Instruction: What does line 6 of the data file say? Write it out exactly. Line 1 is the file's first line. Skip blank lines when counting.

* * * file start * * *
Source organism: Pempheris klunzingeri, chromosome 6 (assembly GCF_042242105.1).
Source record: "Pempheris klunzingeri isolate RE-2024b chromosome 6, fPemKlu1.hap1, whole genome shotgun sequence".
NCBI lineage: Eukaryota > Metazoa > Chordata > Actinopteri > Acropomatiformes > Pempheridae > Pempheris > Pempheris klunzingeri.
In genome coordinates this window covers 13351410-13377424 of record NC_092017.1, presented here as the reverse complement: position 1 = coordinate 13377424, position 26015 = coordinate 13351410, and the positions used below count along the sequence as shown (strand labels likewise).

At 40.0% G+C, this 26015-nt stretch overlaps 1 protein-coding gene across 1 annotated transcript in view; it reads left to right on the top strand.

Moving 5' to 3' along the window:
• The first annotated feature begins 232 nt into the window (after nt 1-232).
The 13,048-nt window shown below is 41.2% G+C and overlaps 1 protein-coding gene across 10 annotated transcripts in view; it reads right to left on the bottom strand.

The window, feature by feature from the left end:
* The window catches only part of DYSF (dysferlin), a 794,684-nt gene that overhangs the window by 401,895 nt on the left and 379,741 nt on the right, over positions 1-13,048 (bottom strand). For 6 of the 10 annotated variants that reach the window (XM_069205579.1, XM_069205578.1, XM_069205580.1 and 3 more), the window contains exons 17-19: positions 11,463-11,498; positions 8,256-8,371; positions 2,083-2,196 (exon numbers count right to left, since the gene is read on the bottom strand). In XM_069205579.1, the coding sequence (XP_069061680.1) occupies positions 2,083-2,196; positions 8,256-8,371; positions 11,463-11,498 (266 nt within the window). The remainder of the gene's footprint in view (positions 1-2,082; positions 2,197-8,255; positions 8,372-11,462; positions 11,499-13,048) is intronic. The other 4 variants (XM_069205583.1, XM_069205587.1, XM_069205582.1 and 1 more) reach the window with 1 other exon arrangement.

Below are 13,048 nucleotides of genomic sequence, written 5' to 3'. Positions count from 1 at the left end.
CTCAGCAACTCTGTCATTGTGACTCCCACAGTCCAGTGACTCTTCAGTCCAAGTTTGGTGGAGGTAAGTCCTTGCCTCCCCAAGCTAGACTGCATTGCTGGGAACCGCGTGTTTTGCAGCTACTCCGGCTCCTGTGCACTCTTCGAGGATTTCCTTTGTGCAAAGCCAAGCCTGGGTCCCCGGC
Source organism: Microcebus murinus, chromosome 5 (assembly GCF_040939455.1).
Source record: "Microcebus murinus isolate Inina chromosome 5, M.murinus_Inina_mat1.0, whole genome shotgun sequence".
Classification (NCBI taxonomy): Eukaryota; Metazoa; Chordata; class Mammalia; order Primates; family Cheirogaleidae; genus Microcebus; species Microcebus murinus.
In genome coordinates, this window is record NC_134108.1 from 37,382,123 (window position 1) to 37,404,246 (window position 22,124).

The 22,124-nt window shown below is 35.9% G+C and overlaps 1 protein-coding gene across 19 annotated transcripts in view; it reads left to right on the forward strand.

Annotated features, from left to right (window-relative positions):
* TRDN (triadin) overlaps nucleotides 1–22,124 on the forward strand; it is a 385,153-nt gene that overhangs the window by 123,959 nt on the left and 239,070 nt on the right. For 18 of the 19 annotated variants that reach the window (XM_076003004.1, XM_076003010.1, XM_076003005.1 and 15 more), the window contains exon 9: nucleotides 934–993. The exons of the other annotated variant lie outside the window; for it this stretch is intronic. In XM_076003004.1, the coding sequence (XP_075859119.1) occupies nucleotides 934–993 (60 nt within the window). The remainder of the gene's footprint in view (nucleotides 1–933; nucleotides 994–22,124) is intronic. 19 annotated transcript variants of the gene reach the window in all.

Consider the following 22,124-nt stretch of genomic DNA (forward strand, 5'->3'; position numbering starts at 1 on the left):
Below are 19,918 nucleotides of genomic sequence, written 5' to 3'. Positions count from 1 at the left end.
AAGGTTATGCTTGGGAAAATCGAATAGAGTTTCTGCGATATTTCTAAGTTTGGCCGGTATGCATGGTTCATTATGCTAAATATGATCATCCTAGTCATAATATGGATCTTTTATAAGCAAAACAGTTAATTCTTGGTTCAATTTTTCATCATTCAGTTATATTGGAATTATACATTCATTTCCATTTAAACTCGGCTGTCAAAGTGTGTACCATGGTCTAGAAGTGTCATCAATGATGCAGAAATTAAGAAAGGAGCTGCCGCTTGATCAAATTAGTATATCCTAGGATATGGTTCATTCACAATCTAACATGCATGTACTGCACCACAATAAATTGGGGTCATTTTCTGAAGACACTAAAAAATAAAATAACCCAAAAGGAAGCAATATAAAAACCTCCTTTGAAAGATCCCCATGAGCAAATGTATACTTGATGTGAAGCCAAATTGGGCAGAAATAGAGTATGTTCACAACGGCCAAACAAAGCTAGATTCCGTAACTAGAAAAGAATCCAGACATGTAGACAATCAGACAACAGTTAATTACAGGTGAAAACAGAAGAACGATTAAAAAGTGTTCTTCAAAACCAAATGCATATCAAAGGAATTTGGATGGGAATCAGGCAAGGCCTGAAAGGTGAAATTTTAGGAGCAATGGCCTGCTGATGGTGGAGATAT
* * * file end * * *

Moving 5' to 3' along the window: